Friday, January 23, 2004

(Another warning: spoliers for Lord of the Rings - Return of the King)

At last I see the final Lord of the Rings film. Laura Hersch and I meet Thursday evening, get some great luminous yellow butternut pumpkin curry at Busaba Eathai and then take our seats in the inordinately expensive (£10.50!), inordinately large (biggest in cinema in Europe, baby) Odeon Leicester Square.

Nu? Not a disappointment. Better than #2 but probably not as good as #1 (which is lusher, lighter and faster moving).

I'd have liked to refresh myself on the story-so-far before last night. As I expected, there were lots of things going on that I just couldn't place. E.g. at the end: where the fuck did Liv Tyler just come from? I got the impression before that she was supposed to be dying. In particular, I'd like to rewatch the opening sequence of #1, just so I get the narrative of Middle Earth's myth and remember what the rings are all about.

But after a while you stop worrying about all that because, despite all the different strands, it all boils down to the following: there's an evil force and there's a good force. Mannichean. But what's nice is that within such a black-and-white good-bad split there are all sorts of characters who waver, well-intentioned but misguided or once-enlightened but now lost and self-alienated. Parochial power and internal division gets in the way.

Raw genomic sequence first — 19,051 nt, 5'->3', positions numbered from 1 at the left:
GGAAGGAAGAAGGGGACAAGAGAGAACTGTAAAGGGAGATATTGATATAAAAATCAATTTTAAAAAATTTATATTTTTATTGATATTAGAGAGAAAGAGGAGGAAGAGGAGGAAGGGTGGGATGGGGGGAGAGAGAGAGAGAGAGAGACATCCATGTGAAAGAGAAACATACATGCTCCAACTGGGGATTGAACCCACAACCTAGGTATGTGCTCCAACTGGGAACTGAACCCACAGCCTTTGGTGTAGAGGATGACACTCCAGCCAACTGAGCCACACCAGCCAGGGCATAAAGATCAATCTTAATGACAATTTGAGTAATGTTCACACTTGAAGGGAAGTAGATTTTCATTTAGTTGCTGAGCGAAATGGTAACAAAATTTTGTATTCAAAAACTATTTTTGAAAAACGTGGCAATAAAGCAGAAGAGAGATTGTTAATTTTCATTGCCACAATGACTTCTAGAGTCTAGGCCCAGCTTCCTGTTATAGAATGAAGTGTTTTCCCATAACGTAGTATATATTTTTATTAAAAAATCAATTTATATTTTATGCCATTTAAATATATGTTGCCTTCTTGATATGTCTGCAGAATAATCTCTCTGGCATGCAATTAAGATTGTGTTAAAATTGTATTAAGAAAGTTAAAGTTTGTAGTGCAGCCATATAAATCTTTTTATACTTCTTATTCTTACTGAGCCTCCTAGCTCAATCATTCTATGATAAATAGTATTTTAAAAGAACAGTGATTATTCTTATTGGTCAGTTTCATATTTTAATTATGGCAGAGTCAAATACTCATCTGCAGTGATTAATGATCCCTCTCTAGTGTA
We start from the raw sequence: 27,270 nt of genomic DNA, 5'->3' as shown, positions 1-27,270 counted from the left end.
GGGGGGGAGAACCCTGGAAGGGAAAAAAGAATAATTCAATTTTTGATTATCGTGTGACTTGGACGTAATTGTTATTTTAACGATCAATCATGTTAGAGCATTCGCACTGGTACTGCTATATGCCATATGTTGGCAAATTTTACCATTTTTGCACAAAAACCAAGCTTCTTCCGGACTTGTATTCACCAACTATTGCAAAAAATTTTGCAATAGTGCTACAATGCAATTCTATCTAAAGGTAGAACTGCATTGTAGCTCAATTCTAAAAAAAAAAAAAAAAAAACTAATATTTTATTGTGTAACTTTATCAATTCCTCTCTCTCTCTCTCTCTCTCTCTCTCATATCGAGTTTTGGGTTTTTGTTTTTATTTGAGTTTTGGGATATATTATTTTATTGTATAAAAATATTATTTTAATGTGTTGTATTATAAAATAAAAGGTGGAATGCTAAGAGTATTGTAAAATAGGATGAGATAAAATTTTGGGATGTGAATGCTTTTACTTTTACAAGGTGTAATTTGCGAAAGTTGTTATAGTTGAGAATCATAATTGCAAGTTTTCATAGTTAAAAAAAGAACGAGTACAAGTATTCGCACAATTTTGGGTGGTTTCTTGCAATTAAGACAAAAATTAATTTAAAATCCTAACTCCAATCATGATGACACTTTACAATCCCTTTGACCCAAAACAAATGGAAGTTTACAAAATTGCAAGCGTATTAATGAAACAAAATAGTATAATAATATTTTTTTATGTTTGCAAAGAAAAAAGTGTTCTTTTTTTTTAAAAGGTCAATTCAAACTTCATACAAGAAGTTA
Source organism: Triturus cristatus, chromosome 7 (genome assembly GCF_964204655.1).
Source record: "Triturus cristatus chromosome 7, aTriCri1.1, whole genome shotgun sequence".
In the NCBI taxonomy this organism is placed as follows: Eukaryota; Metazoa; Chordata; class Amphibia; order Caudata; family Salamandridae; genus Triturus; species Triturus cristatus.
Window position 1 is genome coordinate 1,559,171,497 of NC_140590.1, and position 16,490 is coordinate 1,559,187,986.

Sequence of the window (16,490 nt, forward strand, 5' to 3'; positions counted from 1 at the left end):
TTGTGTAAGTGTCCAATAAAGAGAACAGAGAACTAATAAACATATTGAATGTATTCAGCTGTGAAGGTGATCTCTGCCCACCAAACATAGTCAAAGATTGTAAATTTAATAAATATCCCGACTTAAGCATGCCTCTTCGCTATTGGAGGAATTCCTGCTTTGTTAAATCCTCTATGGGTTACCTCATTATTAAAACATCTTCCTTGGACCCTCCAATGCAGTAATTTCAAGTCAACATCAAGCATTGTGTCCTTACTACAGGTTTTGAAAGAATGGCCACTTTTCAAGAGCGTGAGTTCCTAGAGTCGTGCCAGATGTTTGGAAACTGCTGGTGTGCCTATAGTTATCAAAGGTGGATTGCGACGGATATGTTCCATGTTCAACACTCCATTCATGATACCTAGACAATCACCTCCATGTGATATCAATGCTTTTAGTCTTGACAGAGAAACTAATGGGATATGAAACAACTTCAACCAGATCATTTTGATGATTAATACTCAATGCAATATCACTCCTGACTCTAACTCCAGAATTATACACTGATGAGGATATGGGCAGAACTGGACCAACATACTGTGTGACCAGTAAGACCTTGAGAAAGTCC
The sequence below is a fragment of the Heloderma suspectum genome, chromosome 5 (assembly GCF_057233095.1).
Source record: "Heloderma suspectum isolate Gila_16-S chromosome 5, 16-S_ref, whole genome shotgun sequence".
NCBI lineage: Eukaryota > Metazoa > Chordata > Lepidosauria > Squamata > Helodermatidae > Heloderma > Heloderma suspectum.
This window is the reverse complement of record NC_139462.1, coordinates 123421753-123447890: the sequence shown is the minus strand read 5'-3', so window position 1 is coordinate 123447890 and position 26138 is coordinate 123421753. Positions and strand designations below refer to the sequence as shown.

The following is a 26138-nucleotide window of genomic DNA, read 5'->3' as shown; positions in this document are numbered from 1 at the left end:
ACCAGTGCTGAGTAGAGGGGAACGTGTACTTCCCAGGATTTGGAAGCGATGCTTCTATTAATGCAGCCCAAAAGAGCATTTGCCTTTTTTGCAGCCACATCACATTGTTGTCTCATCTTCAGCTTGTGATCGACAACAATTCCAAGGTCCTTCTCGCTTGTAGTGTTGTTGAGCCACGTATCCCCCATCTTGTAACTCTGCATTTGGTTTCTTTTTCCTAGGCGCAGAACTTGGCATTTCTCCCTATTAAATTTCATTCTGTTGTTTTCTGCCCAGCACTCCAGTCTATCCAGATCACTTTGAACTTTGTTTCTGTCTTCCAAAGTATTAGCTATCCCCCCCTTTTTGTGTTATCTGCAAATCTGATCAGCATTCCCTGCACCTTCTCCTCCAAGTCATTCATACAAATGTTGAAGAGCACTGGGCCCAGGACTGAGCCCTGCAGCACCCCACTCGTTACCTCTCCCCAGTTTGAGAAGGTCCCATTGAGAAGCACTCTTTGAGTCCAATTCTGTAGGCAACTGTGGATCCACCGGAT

I kept thinking, what does it mean? If I watch a fantasy film like this one I want to get to the heart of its universe. I want to find its 'theology', if you like. OK, there's no mention of God really - although Gandalf goes off on one about the afterlife and how death is a doorway to a new beginning. But there's definitely a mysticism I can relate to in the sense you get that petty squabbles and personal interests are just so much blind illusion and that all the life-loving creatures of Middle Earth are really one. Sure, evil is a problem here, but then in what self-respecting theology isn't it?

Most of all, I seized on two similar speeches, first from Golem then from Frodo. They recognise that the ring and their attachment to it has made them forget the feel of the breeze, the touch of stone, the sound of grass. In other words, they have forgotten how to live. When we obssess so much on one goal, one object, our own fetish, our personal idol of choice, we stop living. We become alienated from Reality, the living God.

But it's more complicated than that, because at the same time Frodo says at the end: we all tell our part of the tale and then we must pass with the telling. In other words, all that matters is the task.

The worst thing about the film: a full half an hour of afterword!! Having said that, the film is so intense, so exhausting, you probably need that amount of time to recover. It's like decompression: you need it otherwise you gonna have the bends. I can just imagine if the movie ended right after the volcano explodes or Frodo and Sam are rescued. 'Right there you are, punters. They've done their job, story's over. Off you go.' We'd leave the cinema shaken zombies, not fit for human interaction, bright lights or sudden noises.

As it is, I'd like to see someone try to watch all three movies back-to-back. They'd probably drop down dead at the end.


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